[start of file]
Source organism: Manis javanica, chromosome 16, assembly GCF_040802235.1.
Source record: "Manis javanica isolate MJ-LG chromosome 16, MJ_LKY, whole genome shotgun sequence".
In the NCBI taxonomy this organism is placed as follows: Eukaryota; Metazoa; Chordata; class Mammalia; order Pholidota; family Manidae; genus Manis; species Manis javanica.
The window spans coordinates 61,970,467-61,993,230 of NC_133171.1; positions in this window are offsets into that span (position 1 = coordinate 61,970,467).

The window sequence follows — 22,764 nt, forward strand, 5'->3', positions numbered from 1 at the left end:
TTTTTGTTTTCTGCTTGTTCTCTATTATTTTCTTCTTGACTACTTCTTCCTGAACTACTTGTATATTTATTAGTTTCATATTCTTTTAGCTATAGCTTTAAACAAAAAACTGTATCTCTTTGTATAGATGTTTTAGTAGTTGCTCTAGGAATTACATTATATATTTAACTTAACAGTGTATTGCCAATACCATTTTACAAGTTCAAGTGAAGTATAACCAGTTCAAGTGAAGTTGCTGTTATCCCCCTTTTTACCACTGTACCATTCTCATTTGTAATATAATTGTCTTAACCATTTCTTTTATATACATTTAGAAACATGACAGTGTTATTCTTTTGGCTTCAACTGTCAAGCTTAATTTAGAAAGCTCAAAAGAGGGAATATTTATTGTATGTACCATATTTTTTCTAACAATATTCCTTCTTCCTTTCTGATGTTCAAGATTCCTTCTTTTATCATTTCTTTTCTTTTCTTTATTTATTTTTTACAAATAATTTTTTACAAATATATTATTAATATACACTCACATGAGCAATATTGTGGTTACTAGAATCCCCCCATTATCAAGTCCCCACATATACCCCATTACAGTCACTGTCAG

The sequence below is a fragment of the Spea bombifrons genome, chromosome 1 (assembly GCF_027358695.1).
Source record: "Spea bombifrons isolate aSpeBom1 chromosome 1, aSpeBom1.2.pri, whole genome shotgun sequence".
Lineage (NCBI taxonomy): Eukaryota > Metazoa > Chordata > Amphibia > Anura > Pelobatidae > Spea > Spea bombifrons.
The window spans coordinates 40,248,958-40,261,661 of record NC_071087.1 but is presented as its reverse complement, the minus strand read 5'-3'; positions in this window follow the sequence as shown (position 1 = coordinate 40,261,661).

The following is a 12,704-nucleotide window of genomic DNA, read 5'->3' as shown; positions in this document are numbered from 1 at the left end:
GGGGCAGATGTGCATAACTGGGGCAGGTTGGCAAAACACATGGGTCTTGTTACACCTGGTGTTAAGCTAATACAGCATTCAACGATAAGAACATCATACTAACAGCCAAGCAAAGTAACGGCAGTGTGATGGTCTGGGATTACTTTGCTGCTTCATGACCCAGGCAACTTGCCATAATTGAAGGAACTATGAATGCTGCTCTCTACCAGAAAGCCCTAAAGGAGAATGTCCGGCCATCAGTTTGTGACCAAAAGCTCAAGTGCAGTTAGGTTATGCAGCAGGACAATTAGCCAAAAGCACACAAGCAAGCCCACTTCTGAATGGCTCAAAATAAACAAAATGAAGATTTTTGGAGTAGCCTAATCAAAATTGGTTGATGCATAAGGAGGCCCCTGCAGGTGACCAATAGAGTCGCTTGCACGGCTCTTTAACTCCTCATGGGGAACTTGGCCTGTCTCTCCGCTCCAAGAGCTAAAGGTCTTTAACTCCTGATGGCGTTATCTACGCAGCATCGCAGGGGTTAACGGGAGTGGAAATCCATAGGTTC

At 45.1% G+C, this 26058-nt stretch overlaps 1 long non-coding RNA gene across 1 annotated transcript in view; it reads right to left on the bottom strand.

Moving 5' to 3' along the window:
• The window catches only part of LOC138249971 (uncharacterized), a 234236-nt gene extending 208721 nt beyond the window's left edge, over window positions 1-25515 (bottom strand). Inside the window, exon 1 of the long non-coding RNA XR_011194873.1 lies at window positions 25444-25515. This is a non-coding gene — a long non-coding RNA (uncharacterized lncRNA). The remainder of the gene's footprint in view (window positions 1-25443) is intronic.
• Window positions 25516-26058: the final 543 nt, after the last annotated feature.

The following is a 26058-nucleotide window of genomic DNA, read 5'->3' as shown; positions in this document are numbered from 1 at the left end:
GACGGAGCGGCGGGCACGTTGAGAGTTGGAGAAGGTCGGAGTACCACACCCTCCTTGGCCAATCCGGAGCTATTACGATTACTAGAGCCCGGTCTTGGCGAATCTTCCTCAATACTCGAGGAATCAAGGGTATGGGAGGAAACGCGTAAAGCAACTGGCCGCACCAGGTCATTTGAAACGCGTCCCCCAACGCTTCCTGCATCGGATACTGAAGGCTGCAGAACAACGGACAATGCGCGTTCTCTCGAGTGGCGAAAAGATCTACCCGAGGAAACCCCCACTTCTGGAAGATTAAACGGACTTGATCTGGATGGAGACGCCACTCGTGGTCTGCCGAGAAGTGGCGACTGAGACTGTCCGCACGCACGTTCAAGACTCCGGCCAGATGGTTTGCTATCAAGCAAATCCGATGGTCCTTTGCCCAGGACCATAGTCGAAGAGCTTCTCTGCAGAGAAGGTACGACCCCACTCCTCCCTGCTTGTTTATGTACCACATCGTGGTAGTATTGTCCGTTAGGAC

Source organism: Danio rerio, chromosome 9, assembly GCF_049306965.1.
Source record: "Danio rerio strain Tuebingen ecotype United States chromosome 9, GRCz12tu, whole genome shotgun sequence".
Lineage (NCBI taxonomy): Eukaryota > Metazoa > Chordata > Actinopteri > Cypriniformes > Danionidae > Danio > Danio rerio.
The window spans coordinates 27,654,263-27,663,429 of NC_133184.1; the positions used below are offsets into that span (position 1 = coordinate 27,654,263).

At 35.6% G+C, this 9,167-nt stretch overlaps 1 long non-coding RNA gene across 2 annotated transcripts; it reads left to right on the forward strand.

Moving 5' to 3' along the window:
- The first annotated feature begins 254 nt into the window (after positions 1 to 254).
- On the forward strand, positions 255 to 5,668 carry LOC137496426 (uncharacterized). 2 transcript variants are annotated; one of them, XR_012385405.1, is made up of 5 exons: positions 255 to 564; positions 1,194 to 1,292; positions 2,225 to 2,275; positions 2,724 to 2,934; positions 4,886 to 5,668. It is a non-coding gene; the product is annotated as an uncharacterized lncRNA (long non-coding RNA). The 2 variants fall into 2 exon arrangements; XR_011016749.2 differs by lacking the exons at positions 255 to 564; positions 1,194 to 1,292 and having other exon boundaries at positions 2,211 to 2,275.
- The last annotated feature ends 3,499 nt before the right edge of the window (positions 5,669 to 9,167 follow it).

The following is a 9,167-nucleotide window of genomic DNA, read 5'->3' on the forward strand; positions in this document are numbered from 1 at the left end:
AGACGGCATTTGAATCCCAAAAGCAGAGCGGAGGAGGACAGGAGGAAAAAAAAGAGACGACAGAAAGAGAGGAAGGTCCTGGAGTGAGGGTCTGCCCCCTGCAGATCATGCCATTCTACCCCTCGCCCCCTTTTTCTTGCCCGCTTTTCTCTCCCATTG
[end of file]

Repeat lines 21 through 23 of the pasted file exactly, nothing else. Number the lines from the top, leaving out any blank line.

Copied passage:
Lineage (NCBI taxonomy): Eukaryota > Metazoa > Chordata > Actinopteri > Cypriniformes > Danionidae > Danio > Danio rerio.
The window spans coordinates 27,654,263-27,663,429 of NC_133184.1; the positions used below are offsets into that span (position 1 = coordinate 27,654,263).

At 35.6% G+C, this 9,167-nt stretch overlaps 1 long non-coding RNA gene across 2 annotated transcripts; it reads left to right on the forward strand.